Forgotten Australian women novelists

Marjorie Clark

Marjorie Clark aged 20

It’s only the last ten years or so that I have really questioned how few Australian women novelists there were (or at least we know of today) writing in the years 1900-1950. Before then I just accepted the exceedingly low number as normal and relative to the times. Australia was a small country, population wise. It was a given that in those years it would have been much harder for women to get published and then harder still to keep writing with the demands of a husband and children. And nearly all not as lucky as Eleanor Dark with a studio of her own. No surprise there weren’t many. Or so I thought.

As I began to read more widely on the subject, I discovered that quite a few had slipped through the net of history. They wrote, they published but were forgotten (or ignored) by those who came after to make up the lists of worthy novelists of the 20th century. What I’ve only recently discovered is how many were left off the lists! A surprisingly large number. I have had to do a complete 360 in my thinking and marvel at how many were actually writing and regret that so many came to be forgotten and in most cases completely out of print.

Dale Spender in her book Writing a New World: Two Centuries of Australian Women Writers chronicles those who have slipped through the net and for me (researching Australia during the 1920s) it was wonderful to read about these women. I also mention this in my blog How fiction/historical fiction can save historical fact and touch on my discovery of Jean Curlewis and her writing. An excellent essay on this fascinating writer is here.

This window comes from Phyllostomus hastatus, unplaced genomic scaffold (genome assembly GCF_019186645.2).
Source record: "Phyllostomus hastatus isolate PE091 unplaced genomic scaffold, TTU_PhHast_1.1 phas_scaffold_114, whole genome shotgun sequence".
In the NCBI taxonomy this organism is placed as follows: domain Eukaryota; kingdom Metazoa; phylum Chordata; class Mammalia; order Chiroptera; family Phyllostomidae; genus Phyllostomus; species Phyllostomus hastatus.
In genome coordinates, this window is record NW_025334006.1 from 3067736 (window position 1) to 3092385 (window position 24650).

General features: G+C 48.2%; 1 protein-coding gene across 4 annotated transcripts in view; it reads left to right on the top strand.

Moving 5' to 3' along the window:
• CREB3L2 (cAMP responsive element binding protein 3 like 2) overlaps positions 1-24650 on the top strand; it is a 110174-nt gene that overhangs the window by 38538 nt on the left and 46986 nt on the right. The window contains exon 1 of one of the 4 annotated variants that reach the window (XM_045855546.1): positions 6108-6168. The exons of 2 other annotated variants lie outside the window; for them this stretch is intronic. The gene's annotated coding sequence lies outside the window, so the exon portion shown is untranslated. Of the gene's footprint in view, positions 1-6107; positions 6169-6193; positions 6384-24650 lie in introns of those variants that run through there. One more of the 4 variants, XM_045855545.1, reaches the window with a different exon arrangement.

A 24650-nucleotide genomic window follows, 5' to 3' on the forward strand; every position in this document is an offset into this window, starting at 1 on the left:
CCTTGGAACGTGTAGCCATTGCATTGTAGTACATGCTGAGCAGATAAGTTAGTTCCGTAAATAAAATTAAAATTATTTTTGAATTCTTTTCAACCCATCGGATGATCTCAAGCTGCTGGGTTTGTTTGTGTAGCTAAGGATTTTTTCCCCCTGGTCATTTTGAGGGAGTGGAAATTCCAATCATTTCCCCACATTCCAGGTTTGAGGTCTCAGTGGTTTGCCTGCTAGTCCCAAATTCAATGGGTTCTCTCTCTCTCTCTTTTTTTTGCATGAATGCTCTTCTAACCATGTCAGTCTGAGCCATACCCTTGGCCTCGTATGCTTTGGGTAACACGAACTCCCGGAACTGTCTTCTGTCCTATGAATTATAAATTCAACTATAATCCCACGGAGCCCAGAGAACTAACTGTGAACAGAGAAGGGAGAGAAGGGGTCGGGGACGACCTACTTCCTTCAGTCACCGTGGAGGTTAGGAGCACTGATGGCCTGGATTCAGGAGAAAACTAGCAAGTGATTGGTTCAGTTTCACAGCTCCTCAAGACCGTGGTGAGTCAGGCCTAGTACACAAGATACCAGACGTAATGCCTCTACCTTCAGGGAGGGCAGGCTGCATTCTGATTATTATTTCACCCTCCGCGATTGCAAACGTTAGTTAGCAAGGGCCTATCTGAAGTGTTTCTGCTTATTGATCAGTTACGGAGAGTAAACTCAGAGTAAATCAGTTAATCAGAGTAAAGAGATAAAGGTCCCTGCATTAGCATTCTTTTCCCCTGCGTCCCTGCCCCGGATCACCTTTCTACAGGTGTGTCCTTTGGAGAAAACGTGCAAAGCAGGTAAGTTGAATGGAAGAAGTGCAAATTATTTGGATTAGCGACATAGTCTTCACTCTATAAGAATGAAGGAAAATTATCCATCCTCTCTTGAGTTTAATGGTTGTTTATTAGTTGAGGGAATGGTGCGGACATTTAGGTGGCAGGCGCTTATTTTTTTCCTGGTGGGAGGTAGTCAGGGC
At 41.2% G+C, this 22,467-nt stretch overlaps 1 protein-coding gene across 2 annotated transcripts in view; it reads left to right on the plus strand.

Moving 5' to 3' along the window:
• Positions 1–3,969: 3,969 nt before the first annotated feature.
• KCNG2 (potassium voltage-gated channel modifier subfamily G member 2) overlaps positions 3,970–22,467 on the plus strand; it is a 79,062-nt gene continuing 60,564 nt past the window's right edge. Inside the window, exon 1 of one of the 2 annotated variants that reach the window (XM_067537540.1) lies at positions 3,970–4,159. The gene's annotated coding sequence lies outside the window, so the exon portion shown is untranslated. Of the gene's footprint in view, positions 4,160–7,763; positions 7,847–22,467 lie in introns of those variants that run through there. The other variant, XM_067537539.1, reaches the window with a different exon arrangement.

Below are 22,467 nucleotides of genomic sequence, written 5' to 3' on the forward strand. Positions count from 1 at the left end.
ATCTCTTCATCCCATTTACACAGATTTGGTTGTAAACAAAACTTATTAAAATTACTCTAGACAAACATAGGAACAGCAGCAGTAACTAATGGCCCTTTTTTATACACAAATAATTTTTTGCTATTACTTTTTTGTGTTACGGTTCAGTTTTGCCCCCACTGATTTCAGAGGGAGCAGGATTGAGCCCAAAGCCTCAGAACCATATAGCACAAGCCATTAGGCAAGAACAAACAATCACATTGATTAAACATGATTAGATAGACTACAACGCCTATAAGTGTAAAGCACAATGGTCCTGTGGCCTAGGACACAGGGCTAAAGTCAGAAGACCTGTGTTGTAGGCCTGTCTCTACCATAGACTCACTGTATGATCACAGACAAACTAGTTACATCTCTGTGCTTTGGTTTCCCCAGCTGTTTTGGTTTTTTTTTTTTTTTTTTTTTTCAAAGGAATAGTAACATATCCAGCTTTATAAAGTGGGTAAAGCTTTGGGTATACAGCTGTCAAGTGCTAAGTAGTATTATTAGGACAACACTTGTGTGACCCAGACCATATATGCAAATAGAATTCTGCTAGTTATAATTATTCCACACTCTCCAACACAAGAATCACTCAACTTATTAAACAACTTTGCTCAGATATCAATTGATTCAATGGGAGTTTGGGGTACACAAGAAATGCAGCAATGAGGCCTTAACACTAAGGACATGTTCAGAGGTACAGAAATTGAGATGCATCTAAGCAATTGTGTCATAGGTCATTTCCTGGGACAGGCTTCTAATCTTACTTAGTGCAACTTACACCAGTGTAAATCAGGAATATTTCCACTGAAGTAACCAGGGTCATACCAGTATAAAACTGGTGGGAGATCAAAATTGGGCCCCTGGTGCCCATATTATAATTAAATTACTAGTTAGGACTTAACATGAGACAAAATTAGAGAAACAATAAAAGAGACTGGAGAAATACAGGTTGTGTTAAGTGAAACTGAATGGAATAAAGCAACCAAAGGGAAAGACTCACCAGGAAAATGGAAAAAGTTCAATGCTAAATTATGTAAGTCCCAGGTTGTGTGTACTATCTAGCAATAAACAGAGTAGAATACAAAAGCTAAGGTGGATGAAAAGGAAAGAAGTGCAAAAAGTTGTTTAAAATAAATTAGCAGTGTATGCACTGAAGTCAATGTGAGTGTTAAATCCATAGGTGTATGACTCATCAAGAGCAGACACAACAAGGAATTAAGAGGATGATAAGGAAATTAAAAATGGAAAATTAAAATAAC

Consulting Spender again this month I have made up a shortlist of forgotten Australian women novelists I would like to read. They are:

Elinor Mordaunt 1872-1942

Mary Eliza Fullerton 1868-1946

Mabel Forrest 1872-1935

Marie Bjelke-Petersen 1874-1969

Agnes Littlejohn 1865-1944

Julia Levy 1881-1959

Hilda Bridges 1880-1971

Lillian Turner 1867-1956

Velia Ercole 1903 -1978

None of the authors’ works are available to buy. At least as far as I have been able to discover, except for Velia Ercole’s second novel Dark Windows at a cost of approximately $90 including postage from the US. (I did wonder what it was doing there). However, several libraries hold titles by the above authors so I’m hoping I will be able to borrow some of their books soon.

The titles I’m particularly interested in (because they appear to deal with Australian city life) are The Wild Moth by Mabel Forrest (a very interesting and talented woman), Jewelled Nights by the very prolific Marie Bjelke Petersen. I would also like to read Devotion by “Juliet”, the pen name of Julia Levy, who I couldn’t find much information about. Also Our Neighbours by Hilda Bridges a Tasmanian writer, along with her brother who was Tasmania’s most prolific writer with 36 novels.

Lastly but not least (as the book won the Bulletin novel competition for 1932) is No Escape by Velia Ercole (Margaret Gregory). It is set in the 1930s and explores the experiences of an Italian doctor adapting to life in rural Australia. Although not really fitting my bill for a book that will help my research of life in Sydney or Melbourne in the 1920s, it sounds very interesting.